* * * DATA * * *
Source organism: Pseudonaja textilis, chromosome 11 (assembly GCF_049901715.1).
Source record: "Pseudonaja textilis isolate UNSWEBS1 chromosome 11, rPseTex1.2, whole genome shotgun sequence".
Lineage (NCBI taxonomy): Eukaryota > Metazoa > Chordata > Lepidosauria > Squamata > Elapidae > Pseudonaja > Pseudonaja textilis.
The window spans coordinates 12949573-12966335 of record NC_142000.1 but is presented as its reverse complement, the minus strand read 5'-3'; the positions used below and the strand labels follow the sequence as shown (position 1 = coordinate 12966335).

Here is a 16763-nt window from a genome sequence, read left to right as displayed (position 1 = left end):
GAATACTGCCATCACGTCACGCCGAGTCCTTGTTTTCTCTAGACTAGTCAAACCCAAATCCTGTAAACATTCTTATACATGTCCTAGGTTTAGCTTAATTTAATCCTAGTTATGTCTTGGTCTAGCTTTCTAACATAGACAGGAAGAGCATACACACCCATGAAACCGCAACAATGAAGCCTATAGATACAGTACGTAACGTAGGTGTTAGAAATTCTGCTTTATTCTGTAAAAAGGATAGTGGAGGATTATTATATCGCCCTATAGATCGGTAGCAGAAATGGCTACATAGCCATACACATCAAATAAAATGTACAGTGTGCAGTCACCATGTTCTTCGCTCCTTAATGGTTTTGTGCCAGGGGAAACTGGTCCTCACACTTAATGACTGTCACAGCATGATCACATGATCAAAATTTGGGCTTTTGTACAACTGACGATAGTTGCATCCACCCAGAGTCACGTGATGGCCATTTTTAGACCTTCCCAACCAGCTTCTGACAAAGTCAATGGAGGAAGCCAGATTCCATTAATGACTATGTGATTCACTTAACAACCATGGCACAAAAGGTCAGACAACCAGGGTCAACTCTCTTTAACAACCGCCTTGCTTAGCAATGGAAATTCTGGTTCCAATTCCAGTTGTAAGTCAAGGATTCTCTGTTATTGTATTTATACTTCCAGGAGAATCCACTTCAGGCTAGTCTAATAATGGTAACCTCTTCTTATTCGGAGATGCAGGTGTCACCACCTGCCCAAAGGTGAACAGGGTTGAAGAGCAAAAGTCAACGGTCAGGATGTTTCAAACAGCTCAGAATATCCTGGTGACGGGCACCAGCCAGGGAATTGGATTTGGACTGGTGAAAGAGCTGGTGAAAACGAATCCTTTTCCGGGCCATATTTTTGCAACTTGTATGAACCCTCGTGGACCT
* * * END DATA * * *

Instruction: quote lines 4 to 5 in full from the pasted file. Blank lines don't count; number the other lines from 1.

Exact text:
The window spans coordinates 12949573-12966335 of record NC_142000.1 but is presented as its reverse complement, the minus strand read 5'-3'; the positions used below and the strand labels follow the sequence as shown (position 1 = coordinate 12966335).

Here is a 16763-nt window from a genome sequence, read left to right as displayed (position 1 = left end):